Wednesday, August 26, 2009

Credit Were Credit is Due

For once, politicians put principle before politics. The Los Angeles Unified School District has voted to allow 250 of their worst schools to be run by private organizations.
In a startling acknowledgment that the Los Angeles school system cannot improve enough schools on its own, the city Board of Education approved a plan Tuesday that could turn over 250 campuses -- including 50 new multimillion-dollar facilities -- to charter groups and other outside operators.

The plan, approved on a 6-1 vote, gives Supt. Ramon C. Cortines the power to recommend the best option to run some of the worst-performing schools in the city as well as the newest campuses. Board member Marguerite Poindexter LaMotte dissented.

The action signals a historic turning point for the Los Angeles Unified School District, which has struggled for decades to boost student achievement. District officials and others have said their ability to achieve more than incremental progress is hindered by the powerful teachers union, whose contract makes it nearly impossible to fire ineffective tenured teachers. Union leaders blame a district bureaucracy that they say fails to include teachers in "top-down reforms."

"The premise of the resolution is first and foremost to create choice and competition," said board member Yolie Flores Aguilar, who brought the resolution, "and to really force and pressure the district to put forth a better educational plan."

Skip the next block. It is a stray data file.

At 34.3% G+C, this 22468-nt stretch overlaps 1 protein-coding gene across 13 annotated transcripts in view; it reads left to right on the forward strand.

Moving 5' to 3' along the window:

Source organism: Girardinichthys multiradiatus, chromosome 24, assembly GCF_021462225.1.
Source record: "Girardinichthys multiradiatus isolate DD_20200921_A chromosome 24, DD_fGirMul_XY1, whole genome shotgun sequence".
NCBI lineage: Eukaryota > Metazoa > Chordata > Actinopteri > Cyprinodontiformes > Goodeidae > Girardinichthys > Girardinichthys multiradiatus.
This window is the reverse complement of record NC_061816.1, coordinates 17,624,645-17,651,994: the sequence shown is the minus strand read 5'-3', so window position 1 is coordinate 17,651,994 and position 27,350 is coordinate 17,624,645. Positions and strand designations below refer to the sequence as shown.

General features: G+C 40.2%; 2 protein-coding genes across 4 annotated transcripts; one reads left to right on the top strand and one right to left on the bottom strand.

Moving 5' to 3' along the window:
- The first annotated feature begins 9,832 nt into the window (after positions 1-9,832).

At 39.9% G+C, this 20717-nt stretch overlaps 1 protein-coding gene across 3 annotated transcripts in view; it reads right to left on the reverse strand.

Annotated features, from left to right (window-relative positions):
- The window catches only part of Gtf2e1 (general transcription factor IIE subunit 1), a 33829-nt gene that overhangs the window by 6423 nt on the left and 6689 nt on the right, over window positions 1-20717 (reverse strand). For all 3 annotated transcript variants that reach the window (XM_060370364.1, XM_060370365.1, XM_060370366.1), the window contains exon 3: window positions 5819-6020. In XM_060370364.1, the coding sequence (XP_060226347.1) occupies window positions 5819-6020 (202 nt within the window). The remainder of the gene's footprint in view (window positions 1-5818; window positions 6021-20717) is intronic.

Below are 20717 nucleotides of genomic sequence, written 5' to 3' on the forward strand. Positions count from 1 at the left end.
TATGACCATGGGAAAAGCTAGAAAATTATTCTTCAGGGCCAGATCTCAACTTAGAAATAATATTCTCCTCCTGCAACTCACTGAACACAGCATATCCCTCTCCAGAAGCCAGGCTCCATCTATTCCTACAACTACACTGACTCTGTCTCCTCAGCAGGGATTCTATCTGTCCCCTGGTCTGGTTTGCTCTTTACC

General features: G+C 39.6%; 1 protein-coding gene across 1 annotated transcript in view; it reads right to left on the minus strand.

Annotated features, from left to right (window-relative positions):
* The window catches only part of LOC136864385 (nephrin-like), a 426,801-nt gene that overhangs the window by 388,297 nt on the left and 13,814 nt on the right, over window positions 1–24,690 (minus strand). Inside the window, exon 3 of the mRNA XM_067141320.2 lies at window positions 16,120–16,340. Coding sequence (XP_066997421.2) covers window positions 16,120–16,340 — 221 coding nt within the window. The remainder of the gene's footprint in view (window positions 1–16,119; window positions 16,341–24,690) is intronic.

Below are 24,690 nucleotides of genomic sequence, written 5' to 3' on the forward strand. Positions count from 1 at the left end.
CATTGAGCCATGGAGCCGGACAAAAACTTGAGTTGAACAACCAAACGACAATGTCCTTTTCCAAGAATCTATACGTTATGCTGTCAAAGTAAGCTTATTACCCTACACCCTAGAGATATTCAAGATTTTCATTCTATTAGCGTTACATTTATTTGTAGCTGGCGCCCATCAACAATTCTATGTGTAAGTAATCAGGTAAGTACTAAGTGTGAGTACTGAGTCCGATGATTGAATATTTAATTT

For several board members, particularly those with strong union ties, the debate was heated and often agonizing. Steve Zimmer, for one, sought to require that teachers, other union members and parents approve any school's reform plan through separate majority votes. At high schools students would also vote.

Lacking support from his colleagues, he settled for a watered-down process that includes only advisory ballots.

This will probably get ugly, with the Teacher's Union threatening to sue the school district. However, the mayor had this to say:

"We're not going to be held hostage by a small group of people," Villaraigosa said, referring to the teachers union and other opponents. "I'll let you infer who I'm talking about."

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